The band had shared the stage with Journey for a tour that jumped between arenas and stadiums, ultimately selling more than a million tickets before the run was finished. And that was just one part of their 2018 tour schedule, which also took them overseas for additional dates on the heels of the trek with Journey.
“I’ve been promoting this thing since at least Journey, so it will be a full year of talking the walk and then performing it,” he said at that time. “So I’m going to want a bit of time with the kids and the wife and the mom and my friends and my record collection and my two cats and my bike. It’s funny, every time I get home off of tour, all of my equipment is out of date. I have to redo everything. It’s like, why do I even bother? I now see why people still have record players from the ‘70s, because they just couldn’t be bothered to keep updated.”
Also in Elliott’s sights was wrapping up work on the third album from his side project Down ‘n’ Outz. After several years working on songs, he could see the finish line. When the band started, it amplified the work of Mott the Hoople and Ian Hunter’s related projects to a larger audience. Their initial gigs included a show supporting Mott the Hoople at Hunter’s request; they eventually carried the celebratory feeling into the studio, recording two albums of favorites from Mott’s catalog that were released in 2010 and 2014.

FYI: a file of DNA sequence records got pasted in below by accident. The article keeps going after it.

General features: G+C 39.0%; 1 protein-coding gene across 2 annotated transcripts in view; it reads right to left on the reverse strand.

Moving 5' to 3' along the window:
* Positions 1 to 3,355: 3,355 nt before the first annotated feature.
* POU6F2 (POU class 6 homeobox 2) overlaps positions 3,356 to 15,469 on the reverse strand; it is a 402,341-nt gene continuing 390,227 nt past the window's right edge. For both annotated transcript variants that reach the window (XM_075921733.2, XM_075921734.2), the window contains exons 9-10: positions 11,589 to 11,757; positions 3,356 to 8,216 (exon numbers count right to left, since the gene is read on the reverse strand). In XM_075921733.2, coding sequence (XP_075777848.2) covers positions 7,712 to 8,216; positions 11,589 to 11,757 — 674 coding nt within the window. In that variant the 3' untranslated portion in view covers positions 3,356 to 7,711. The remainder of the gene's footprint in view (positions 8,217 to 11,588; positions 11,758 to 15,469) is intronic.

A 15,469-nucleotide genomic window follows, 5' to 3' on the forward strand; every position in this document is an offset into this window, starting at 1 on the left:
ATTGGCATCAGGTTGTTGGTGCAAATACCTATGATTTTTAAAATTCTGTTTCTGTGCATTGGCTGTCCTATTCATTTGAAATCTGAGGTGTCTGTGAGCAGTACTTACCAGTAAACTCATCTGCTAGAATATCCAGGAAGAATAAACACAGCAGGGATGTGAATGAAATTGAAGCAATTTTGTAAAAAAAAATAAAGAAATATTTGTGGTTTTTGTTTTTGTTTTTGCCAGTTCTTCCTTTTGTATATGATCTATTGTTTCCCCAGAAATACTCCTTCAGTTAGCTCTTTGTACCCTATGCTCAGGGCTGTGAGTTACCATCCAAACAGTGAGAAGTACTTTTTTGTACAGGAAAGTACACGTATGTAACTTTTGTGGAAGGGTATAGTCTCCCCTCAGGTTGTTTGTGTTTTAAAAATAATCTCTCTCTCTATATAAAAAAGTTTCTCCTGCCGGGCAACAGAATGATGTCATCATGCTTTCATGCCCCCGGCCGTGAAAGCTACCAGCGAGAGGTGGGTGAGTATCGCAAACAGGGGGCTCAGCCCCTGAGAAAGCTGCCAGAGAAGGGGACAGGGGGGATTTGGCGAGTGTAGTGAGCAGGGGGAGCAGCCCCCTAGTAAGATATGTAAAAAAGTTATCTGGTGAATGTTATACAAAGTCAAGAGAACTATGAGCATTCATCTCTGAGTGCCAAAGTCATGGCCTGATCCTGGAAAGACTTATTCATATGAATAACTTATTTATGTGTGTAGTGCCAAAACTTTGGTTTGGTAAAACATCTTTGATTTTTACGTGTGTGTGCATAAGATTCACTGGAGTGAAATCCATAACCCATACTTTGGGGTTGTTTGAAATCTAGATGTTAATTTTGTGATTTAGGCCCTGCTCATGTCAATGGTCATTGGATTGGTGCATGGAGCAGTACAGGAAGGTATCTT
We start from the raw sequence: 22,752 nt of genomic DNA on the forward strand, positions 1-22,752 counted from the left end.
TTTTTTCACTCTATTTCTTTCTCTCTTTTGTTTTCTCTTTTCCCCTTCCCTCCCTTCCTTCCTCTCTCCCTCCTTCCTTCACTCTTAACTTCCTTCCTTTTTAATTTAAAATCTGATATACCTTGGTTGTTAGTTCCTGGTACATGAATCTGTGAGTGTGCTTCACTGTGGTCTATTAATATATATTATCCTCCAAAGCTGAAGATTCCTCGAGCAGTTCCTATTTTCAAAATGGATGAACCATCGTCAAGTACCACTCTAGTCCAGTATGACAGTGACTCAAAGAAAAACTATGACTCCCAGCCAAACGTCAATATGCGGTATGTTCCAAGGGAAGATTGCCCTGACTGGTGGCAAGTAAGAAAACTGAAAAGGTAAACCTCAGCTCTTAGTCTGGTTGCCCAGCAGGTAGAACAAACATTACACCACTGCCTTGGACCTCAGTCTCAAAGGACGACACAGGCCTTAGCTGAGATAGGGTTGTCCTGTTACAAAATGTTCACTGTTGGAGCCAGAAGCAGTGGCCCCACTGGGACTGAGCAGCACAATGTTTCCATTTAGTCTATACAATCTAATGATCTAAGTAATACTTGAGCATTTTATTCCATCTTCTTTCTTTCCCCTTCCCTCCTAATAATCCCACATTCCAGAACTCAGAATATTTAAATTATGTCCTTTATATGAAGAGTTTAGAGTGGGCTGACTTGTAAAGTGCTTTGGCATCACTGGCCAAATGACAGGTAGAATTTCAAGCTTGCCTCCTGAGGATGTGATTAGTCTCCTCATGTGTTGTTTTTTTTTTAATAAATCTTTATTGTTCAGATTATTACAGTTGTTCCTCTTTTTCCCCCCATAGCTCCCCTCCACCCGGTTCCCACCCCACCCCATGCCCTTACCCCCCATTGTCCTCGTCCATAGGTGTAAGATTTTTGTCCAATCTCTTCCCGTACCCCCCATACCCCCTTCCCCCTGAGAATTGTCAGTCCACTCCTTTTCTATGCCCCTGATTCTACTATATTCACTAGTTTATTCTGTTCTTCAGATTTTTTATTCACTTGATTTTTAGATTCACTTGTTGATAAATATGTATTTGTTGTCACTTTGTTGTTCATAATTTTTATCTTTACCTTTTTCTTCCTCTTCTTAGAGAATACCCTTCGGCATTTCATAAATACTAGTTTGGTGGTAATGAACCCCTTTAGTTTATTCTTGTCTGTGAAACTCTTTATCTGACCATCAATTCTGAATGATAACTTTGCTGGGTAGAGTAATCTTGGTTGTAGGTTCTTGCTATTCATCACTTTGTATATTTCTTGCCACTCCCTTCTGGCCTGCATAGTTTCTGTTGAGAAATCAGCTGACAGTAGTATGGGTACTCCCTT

Listen to Down ‘n’ Outz’s ‘This Is How We Roll’
For Down ‘n’ Outz’s third album, Elliott wanted to level up and record some original material. Based on their previous area of focus, it could have been an epic task, but the frontman removed a lot of pressure right away by not writing songs that sounded like Mott the Hoople, though some of the earlier band’s DNA naturally emerged.
“I wrote nine songs at the piano, and I wrote two on guitar and the two on guitar,” he noted last year. “They’re just more rockers. The other ones are rocky, but they’re rocky in the sense of, like, uptempo Elton John or uptempo Mott or Queen or anybody that has a piano in their band.